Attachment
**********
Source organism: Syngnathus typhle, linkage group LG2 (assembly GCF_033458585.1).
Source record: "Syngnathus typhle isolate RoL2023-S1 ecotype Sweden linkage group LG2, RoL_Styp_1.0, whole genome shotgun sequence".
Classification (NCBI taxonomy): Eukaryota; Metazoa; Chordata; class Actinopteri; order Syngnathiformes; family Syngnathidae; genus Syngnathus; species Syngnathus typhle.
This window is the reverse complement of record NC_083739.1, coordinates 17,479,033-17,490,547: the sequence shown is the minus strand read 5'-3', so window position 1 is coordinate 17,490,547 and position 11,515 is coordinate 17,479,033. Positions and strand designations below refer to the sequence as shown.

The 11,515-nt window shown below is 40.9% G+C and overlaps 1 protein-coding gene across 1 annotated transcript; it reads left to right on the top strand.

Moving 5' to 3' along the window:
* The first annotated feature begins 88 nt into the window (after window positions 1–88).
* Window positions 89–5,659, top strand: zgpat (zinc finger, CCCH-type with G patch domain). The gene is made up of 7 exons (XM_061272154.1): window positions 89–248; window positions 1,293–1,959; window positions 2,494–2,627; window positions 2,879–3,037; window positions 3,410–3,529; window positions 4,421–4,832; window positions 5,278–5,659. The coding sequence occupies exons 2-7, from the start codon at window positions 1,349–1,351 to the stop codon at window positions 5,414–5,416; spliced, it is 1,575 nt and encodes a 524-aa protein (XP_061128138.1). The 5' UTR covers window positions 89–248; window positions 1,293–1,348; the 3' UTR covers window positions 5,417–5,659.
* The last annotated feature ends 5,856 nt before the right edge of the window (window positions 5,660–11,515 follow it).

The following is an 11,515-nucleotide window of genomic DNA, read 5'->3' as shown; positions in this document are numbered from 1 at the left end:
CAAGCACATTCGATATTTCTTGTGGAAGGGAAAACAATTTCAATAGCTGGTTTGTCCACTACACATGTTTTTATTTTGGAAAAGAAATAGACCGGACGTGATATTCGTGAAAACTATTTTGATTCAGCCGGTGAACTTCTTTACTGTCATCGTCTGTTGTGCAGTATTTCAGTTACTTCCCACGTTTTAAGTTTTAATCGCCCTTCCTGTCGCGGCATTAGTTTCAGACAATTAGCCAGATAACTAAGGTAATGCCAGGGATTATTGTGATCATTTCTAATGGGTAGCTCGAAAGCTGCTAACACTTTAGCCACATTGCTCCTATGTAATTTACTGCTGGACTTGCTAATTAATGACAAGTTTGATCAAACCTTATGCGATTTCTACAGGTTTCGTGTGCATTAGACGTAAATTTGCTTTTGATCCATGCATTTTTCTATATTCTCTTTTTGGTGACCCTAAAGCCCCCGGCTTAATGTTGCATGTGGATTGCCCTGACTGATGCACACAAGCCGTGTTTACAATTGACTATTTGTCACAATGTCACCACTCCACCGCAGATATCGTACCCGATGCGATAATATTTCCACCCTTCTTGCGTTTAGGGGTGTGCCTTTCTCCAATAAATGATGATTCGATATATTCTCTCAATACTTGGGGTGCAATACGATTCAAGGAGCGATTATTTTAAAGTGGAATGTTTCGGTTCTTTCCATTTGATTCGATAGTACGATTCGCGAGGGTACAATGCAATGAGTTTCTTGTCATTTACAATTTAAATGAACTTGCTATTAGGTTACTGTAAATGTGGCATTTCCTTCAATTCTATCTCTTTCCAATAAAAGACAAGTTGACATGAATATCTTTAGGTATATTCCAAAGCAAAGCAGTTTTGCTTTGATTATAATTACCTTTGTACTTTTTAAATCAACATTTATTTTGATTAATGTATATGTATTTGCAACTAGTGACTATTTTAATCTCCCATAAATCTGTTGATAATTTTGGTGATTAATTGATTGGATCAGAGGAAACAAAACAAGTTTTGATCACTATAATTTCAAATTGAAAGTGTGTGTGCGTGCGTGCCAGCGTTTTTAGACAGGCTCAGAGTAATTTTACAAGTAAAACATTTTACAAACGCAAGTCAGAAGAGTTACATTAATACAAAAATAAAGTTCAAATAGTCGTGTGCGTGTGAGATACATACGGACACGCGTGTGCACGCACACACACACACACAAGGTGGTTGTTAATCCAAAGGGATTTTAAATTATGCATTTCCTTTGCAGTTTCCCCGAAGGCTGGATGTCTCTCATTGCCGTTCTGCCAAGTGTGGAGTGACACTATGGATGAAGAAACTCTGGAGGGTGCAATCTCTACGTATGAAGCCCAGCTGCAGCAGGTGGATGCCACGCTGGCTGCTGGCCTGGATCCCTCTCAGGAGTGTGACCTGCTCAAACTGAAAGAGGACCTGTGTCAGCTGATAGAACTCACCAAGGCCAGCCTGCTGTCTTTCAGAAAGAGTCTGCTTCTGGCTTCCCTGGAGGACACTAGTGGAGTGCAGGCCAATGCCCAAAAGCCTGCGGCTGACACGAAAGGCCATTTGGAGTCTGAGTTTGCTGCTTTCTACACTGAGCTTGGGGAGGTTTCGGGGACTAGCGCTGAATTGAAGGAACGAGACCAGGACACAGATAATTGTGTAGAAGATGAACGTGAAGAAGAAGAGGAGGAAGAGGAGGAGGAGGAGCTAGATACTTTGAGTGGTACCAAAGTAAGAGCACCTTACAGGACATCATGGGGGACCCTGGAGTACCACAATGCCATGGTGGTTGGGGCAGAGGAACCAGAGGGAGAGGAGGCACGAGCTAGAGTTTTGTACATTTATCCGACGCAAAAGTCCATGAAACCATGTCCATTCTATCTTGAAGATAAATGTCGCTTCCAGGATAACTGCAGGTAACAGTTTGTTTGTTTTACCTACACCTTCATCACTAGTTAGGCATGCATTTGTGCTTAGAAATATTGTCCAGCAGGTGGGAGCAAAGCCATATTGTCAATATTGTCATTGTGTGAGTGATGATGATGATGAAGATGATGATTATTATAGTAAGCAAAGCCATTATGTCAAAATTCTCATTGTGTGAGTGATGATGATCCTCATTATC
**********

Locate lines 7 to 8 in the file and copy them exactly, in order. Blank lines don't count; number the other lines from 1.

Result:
* The first annotated feature begins 88 nt into the window (after window positions 1–88).
* Window positions 89–5,659, top strand: zgpat (zinc finger, CCCH-type with G patch domain). The gene is made up of 7 exons (XM_061272154.1): window positions 89–248; window positions 1,293–1,959; window positions 2,494–2,627; window positions 2,879–3,037; window positions 3,410–3,529; window positions 4,421–4,832; window positions 5,278–5,659. The coding sequence occupies exons 2-7, from the start codon at window positions 1,349–1,351 to the stop codon at window positions 5,414–5,416; spliced, it is 1,575 nt and encodes a 524-aa protein (XP_061128138.1). The 5' UTR covers window positions 89–248; window positions 1,293–1,348; the 3' UTR covers window positions 5,417–5,659.